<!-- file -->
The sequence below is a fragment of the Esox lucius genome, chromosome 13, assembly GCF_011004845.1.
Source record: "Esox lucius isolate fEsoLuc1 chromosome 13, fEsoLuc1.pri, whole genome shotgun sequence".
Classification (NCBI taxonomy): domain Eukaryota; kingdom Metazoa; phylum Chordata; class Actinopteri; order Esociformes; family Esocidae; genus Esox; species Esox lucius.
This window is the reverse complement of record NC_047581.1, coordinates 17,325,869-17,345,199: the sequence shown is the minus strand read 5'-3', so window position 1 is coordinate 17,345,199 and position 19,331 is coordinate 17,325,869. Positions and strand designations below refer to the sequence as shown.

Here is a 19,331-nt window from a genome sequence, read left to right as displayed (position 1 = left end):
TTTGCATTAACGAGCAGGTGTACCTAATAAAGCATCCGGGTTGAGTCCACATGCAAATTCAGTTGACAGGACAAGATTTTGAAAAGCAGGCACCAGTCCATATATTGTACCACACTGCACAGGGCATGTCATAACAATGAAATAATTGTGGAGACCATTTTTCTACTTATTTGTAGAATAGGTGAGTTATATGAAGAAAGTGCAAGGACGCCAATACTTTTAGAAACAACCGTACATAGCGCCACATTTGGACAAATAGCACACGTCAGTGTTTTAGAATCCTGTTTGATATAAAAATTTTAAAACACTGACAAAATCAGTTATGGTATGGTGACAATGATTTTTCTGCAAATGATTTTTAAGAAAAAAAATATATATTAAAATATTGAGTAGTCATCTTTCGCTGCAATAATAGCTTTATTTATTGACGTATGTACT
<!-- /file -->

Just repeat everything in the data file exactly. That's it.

The sequence below is a fragment of the Esox lucius genome, chromosome 13, assembly GCF_011004845.1.
Source record: "Esox lucius isolate fEsoLuc1 chromosome 13, fEsoLuc1.pri, whole genome shotgun sequence".
Classification (NCBI taxonomy): domain Eukaryota; kingdom Metazoa; phylum Chordata; class Actinopteri; order Esociformes; family Esocidae; genus Esox; species Esox lucius.
This window is the reverse complement of record NC_047581.1, coordinates 17,325,869-17,345,199: the sequence shown is the minus strand read 5'-3', so window position 1 is coordinate 17,345,199 and position 19,331 is coordinate 17,325,869. Positions and strand designations below refer to the sequence as shown.

Here is a 19,331-nt window from a genome sequence, read left to right as displayed (position 1 = left end):
TTTGCATTAACGAGCAGGTGTACCTAATAAAGCATCCGGGTTGAGTCCACATGCAAATTCAGTTGACAGGACAAGATTTTGAAAAGCAGGCACCAGTCCATATATTGTACCACACTGCACAGGGCATGTCATAACAATGAAATAATTGTGGAGACCATTTTTCTACTTATTTGTAGAATAGGTGAGTTATATGAAGAAAGTGCAAGGACGCCAATACTTTTAGAAACAACCGTACATAGCGCCACATTTGGACAAATAGCACACGTCAGTGTTTTAGAATCCTGTTTGATATAAAAATTTTAAAACACTGACAAAATCAGTTATGGTATGGTGACAATGATTTTTCTGCAAATGATTTTTAAGAAAAAAAATATATATTAAAATATTGAGTAGTCATCTTTCGCTGCAATAATAGCTTTATTTATTGACGTATGTACT